10 Birds That Can’t Fly

Written by Patrick Sather
Published: October 13, 2021
Written by Patrick Sather
Published: October 13, 2021


It’s a well-known fact that most birds can fly. Some birds fly to catch prey, while others fly to escape predators. Regardless, the ability to fly is one of the defining features of most birds. However, there exists a subset of birds that lack this ability. There exist a handful of birds that can’t fly at all, and live their entire lives rooted to these ground. While some of these birds have been hunted to near extinction, others continue to thrive and proliferate. In this article, we’ll discuss a handful of these unique birds that can’t fly. So, next time you see one of these particular birds, you’ll know why they’re sticking to the ground. Without further ado, here are 10 birds that can’t fly. 

#10: Kakapo

Loudest Animals: Kakapos
Endemic to New Zealand, the kakapo is the world’s only flightless parrot.

Also known as the owl parrot due to its owl-like features, the kakapo is a large species of flightless parrot. Endemic to New Zealand, kakapos rank as the largest parrots in the world. They range from 23 to 25 inches long and weigh between 2 and 9 pounds. Although they are birds that can’t fly, kakapos excel at climbing trees. On occasion, they will also use their wings to glide short distances after jumping from high elevations. Their plumage appears greenish-yellow, and they sport a large beak and feet. Kakapos are nocturnal and live on a diet of grasses, seeds, gruits, and tree sap. Due to hunting, deforestation, and predation by invasive mammals, kakapos are among the rarest animals on Earth. Currently, only around 200 remain in the wild, all of which live in isolated, predator-free island sanctuaries. 

#9: Ostrich

Animals That Lay Eggs
While they can’t fly, ostriches are the fastest runners of any bird or other two-legged animal and can sprint at over 70 km/hr, covering up to 5m in a single stride.

The ostrich is the largest member of the ratite infraclass Palaeognathae and the most massive extant bird in the world. Due to their massive size, their puny wings mean they rank among the birds that can’t fly. However, they still use their wings for balance when running, as well as for courtship displays. Two living species of ostrich remain, both of which live in the wild in Africa, along with commercial farms. Ostriches usually weigh from 139 to 320 pounds and can stand up to 9 feet, 2 inches tall. Their plumage is mostly black, although they sport white tail feathers. They can run up to 43.5 miles per hour, making them the fastest bird on land. In addition, they also lay the biggest eggs of any animal on land. Their diet mostly consists of grasses and plants, although it also eats invertebrates and some reptiles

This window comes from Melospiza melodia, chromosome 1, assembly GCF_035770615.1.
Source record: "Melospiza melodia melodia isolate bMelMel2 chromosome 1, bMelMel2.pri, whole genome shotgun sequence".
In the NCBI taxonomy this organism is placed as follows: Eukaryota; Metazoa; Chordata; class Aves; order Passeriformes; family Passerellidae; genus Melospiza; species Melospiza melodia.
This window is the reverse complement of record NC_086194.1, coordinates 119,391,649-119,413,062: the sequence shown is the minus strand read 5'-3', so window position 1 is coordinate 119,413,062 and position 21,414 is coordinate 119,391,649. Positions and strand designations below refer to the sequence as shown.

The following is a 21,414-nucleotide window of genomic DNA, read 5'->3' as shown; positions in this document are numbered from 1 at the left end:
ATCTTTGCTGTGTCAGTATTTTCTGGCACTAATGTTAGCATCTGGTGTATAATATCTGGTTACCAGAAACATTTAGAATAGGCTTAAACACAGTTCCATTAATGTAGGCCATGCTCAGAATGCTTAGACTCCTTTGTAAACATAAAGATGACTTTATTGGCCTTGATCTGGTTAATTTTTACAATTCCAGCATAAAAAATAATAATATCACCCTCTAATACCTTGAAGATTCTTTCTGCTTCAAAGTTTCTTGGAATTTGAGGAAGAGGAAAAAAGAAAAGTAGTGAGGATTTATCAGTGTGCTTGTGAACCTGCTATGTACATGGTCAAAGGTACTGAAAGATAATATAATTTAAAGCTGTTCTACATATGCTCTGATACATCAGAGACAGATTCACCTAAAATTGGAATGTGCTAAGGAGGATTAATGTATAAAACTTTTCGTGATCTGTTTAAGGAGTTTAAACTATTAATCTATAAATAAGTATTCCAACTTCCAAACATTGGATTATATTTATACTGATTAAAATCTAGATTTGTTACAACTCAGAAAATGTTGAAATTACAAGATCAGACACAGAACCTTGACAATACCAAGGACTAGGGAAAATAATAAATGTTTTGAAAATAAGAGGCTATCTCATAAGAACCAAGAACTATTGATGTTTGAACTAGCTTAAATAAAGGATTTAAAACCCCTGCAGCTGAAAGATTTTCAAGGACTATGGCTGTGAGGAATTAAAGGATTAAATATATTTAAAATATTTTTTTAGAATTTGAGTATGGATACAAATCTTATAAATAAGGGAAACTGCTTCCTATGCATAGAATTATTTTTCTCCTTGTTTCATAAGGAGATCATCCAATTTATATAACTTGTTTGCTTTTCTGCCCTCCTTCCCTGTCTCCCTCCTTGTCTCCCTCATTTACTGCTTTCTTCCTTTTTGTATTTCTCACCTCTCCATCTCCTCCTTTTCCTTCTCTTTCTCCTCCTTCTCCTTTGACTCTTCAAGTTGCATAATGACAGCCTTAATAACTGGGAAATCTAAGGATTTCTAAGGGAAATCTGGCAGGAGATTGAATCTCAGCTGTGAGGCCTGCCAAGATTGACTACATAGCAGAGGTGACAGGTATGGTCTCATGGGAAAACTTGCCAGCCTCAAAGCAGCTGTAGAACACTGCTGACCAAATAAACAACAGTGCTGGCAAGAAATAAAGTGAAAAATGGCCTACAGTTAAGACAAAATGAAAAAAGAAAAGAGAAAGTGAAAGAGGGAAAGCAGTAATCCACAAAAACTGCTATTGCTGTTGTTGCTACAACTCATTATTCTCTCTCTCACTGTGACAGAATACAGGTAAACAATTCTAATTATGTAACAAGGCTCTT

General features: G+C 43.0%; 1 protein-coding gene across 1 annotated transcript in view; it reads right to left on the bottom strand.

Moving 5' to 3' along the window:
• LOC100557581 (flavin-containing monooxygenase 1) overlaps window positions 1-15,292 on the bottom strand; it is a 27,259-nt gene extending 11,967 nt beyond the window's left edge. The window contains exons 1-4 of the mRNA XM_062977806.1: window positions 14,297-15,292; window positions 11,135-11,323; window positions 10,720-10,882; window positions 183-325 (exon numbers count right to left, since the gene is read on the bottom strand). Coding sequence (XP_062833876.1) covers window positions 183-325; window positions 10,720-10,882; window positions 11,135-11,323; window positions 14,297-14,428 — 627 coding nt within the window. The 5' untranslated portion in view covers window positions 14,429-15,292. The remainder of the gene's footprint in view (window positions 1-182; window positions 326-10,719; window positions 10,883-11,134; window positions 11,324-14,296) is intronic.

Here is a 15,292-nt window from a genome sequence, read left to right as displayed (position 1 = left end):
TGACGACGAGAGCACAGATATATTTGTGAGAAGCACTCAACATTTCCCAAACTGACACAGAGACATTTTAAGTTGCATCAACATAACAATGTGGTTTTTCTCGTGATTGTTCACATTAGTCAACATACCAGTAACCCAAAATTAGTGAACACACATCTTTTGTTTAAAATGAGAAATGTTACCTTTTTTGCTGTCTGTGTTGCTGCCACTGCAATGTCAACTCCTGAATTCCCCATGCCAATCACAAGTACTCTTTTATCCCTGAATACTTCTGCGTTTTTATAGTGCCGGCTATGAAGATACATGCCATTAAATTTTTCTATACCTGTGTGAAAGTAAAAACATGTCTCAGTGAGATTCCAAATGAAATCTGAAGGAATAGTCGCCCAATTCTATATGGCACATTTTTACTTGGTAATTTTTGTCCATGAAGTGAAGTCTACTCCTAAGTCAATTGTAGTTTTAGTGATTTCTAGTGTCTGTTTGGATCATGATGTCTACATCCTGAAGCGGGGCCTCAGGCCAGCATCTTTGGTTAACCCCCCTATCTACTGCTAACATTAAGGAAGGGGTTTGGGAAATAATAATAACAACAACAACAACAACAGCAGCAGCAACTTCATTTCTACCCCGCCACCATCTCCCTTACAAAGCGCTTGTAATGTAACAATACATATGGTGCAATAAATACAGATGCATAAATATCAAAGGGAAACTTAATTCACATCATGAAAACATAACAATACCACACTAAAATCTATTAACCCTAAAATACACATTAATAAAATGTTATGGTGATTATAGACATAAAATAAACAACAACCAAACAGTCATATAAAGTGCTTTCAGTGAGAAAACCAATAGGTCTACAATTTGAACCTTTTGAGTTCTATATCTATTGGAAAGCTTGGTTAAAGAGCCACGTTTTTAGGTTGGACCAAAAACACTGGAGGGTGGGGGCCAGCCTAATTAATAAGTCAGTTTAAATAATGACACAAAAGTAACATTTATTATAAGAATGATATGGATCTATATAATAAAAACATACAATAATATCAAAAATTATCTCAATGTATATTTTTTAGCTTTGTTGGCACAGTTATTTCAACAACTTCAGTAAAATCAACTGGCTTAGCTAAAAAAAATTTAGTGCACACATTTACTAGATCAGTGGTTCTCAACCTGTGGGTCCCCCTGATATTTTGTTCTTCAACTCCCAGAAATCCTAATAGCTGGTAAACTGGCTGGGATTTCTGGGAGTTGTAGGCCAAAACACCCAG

#8: Emperor Penguin

Animal Facts: Penguins
Emperor penguins can’t fly but can swim to depths up to 1,755 feet below the sea surface.

The emperor penguin is one of the most recognizable birds that can’t fly in the world. Emperor penguins live only in Antarctica and split their time between the coasts and inland. They make one of the most unique migrations in the world, trekking nearly 100 miles inland to breed during winter. Males and females take turns incubating a single egg and feeding young until they can take care of themselves. Emperor penguins rank as the largest penguin species, standing up to 39 inches tall and weighing 49 to 99 pounds. Their plumage appears black on their faces and backs, white on their bellies, and yellow around their necks. Capable of holding their breath for up to 20 minutes, they can dive to depths of 1,755 feet. While submerged, they hunt for food including crustaceans, krill, fish, and squids

#7: Steamer Duck

Birds that can't fly: Steamer Duck
Steamer ducks can’t fly, but they don’t let other birds push them around. They will fight and kill larger raptors and waterfowl.

Steamer ducks get their name from their habit of flapping their wings and feet when in the water. This behavior can make them look like a paddle steamer boat to the casual observer. However, although they flap their wings, they still rank among birds that can’t fly. All four species of steamer duck live in Chile and Argentina at the southern tip of South America. Of the three species, only the flying steamer duck is capable of flight. Known for their large size, steamer ducks typically can measure over 33 inches long and weigh over 15 pounds. They live near rocky coastlines and subsist on mollusks, crustaceans, seeds, small fish, and insects. Steamer ducks can act highly aggressive and frequently engage in violent battles with other steamer ducks. In addition, they will fight off other, large waterfowl and raptors, and may come to the rescue of other species. 

#6: Weka

Birds that can't fly: Weka
The Weka or wooden is currently listed as Vulnerable due to habitat loss and predation by invasive mammals.

Another flightless bird from New Zealand, the Weka is part of the rail family. Also known as the woodhen or Māori hen, there exist four different subspecies, although this is hotly debated. Although they possess small, ineffective wings, they adapted strong legs. Their plumage appears brown with shades of black and gray. On average, they measure between 20-24 inches long and weigh from 1.1 to 3.5 pounds. A weka’s tail is small and almost always moving, which is characteristic of other species of rail. They live in forests, sand dunes, rocky coastal areas, and grasslands throughout New Zealand. Their diet primarily consists of grasses, leaves, seeds, and berries. Wekas nest on the ground, and both males and females take turns incubating the eggs. Currently, the IUCN lists them as a Vulnerable species due to predation by invasive predators and habitat loss.